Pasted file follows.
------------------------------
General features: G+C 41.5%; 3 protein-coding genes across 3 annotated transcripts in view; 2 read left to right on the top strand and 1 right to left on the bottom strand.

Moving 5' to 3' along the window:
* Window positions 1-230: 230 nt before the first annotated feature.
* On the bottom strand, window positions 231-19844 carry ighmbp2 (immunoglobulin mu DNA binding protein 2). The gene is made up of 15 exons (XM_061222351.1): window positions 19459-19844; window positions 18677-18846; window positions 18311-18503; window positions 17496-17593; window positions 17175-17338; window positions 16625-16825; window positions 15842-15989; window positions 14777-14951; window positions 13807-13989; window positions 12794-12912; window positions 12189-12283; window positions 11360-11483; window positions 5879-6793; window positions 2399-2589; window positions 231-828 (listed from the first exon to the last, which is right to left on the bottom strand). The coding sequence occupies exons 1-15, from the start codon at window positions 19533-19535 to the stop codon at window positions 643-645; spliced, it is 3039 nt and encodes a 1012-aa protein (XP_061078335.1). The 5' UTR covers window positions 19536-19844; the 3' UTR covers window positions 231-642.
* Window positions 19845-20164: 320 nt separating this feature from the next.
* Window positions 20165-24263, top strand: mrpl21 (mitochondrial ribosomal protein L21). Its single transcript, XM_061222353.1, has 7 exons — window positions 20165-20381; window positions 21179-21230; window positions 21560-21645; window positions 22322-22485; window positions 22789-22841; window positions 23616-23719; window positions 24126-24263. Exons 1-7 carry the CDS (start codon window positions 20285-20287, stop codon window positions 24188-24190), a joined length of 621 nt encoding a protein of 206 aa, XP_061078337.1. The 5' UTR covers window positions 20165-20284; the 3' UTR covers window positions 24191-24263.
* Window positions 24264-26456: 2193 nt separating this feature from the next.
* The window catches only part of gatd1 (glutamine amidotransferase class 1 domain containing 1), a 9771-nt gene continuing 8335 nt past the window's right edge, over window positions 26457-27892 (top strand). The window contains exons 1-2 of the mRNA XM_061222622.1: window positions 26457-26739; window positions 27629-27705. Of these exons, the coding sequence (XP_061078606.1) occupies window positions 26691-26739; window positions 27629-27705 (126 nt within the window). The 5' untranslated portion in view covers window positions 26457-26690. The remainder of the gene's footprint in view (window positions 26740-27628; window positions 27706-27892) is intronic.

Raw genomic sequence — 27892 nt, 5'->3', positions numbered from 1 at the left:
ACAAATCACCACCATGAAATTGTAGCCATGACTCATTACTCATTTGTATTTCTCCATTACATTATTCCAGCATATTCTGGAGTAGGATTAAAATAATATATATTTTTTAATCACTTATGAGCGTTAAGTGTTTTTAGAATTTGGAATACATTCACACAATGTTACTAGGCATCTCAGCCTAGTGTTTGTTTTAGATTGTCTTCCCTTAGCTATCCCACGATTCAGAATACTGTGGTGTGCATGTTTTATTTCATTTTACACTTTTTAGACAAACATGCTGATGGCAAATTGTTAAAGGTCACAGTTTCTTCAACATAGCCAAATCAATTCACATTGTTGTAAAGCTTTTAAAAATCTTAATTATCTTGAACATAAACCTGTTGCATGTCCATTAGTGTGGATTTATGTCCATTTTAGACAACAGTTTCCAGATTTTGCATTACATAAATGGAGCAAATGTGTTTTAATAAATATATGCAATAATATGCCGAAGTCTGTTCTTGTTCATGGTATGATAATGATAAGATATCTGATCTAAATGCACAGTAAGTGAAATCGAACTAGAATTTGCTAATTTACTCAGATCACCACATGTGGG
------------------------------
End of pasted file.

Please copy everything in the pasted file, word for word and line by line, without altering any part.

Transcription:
General features: G+C 41.5%; 3 protein-coding genes across 3 annotated transcripts in view; 2 read left to right on the top strand and 1 right to left on the bottom strand.

Moving 5' to 3' along the window:
* Window positions 1-230: 230 nt before the first annotated feature.
* On the bottom strand, window positions 231-19844 carry ighmbp2 (immunoglobulin mu DNA binding protein 2). The gene is made up of 15 exons (XM_061222351.1): window positions 19459-19844; window positions 18677-18846; window positions 18311-18503; window positions 17496-17593; window positions 17175-17338; window positions 16625-16825; window positions 15842-15989; window positions 14777-14951; window positions 13807-13989; window positions 12794-12912; window positions 12189-12283; window positions 11360-11483; window positions 5879-6793; window positions 2399-2589; window positions 231-828 (listed from the first exon to the last, which is right to left on the bottom strand). The coding sequence occupies exons 1-15, from the start codon at window positions 19533-19535 to the stop codon at window positions 643-645; spliced, it is 3039 nt and encodes a 1012-aa protein (XP_061078335.1). The 5' UTR covers window positions 19536-19844; the 3' UTR covers window positions 231-642.
* Window positions 19845-20164: 320 nt separating this feature from the next.
* Window positions 20165-24263, top strand: mrpl21 (mitochondrial ribosomal protein L21). Its single transcript, XM_061222353.1, has 7 exons — window positions 20165-20381; window positions 21179-21230; window positions 21560-21645; window positions 22322-22485; window positions 22789-22841; window positions 23616-23719; window positions 24126-24263. Exons 1-7 carry the CDS (start codon window positions 20285-20287, stop codon window positions 24188-24190), a joined length of 621 nt encoding a protein of 206 aa, XP_061078337.1. The 5' UTR covers window positions 20165-20284; the 3' UTR covers window positions 24191-24263.
* Window positions 24264-26456: 2193 nt separating this feature from the next.
* The window catches only part of gatd1 (glutamine amidotransferase class 1 domain containing 1), a 9771-nt gene continuing 8335 nt past the window's right edge, over window positions 26457-27892 (top strand). The window contains exons 1-2 of the mRNA XM_061222622.1: window positions 26457-26739; window positions 27629-27705. Of these exons, the coding sequence (XP_061078606.1) occupies window positions 26691-26739; window positions 27629-27705 (126 nt within the window). The 5' untranslated portion in view covers window positions 26457-26690. The remainder of the gene's footprint in view (window positions 26740-27628; window positions 27706-27892) is intronic.

Raw genomic sequence — 27892 nt, 5'->3', positions numbered from 1 at the left:
ACAAATCACCACCATGAAATTGTAGCCATGACTCATTACTCATTTGTATTTCTCCATTACATTATTCCAGCATATTCTGGAGTAGGATTAAAATAATATATATTTTTTAATCACTTATGAGCGTTAAGTGTTTTTAGAATTTGGAATACATTCACACAATGTTACTAGGCATCTCAGCCTAGTGTTTGTTTTAGATTGTCTTCCCTTAGCTATCCCACGATTCAGAATACTGTGGTGTGCATGTTTTATTTCATTTTACACTTTTTAGACAAACATGCTGATGGCAAATTGTTAAAGGTCACAGTTTCTTCAACATAGCCAAATCAATTCACATTGTTGTAAAGCTTTTAAAAATCTTAATTATCTTGAACATAAACCTGTTGCATGTCCATTAGTGTGGATTTATGTCCATTTTAGACAACAGTTTCCAGATTTTGCATTACATAAATGGAGCAAATGTGTTTTAATAAATATATGCAATAATATGCCGAAGTCTGTTCTTGTTCATGGTATGATAATGATAAGATATCTGATCTAAATGCACAGTAAGTGAAATCGAACTAGAATTTGCTAATTTACTCAGATCACCACATGTGGG